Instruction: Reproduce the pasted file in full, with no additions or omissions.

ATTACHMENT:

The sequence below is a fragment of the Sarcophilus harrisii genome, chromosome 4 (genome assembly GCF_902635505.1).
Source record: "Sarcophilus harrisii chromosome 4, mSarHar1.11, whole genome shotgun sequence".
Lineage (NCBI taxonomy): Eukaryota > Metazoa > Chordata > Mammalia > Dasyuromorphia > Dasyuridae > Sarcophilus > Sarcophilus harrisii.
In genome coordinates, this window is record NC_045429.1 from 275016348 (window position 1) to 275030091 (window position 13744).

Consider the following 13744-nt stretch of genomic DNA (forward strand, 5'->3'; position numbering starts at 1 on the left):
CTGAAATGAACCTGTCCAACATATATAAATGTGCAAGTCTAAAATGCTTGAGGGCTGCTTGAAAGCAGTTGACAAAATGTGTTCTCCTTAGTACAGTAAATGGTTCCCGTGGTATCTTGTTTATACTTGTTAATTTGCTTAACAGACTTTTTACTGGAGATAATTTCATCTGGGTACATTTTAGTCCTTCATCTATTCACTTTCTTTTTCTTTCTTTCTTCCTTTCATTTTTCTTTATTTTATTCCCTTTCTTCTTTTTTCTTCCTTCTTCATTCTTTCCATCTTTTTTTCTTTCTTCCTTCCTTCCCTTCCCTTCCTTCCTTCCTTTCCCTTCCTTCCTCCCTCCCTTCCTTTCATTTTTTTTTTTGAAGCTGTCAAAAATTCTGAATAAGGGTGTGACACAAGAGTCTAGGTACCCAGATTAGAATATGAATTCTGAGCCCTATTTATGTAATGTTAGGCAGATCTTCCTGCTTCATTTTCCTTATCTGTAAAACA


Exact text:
The sequence below is a fragment of the Sarcophilus harrisii genome, chromosome 4 (genome assembly GCF_902635505.1).
Source record: "Sarcophilus harrisii chromosome 4, mSarHar1.11, whole genome shotgun sequence".
Lineage (NCBI taxonomy): Eukaryota > Metazoa > Chordata > Mammalia > Dasyuromorphia > Dasyuridae > Sarcophilus > Sarcophilus harrisii.
In genome coordinates, this window is record NC_045429.1 from 275016348 (window position 1) to 275030091 (window position 13744).

Consider the following 13744-nt stretch of genomic DNA (forward strand, 5'->3'; position numbering starts at 1 on the left):
CTGAAATGAACCTGTCCAACATATATAAATGTGCAAGTCTAAAATGCTTGAGGGCTGCTTGAAAGCAGTTGACAAAATGTGTTCTCCTTAGTACAGTAAATGGTTCCCGTGGTATCTTGTTTATACTTGTTAATTTGCTTAACAGACTTTTTACTGGAGATAATTTCATCTGGGTACATTTTAGTCCTTCATCTATTCACTTTCTTTTTCTTTCTTTCTTCCTTTCATTTTTCTTTATTTTATTCCCTTTCTTCTTTTTTCTTCCTTCTTCATTCTTTCCATCTTTTTTTCTTTCTTCCTTCCTTCCCTTCCCTTCCTTCCTTCCTTTCCCTTCCTTCCTCCCTCCCTTCCTTTCATTTTTTTTTTTGAAGCTGTCAAAAATTCTGAATAAGGGTGTGACACAAGAGTCTAGGTACCCAGATTAGAATATGAATTCTGAGCCCTATTTATGTAATGTTAGGCAGATCTTCCTGCTTCATTTTCCTTATCTGTAAAACA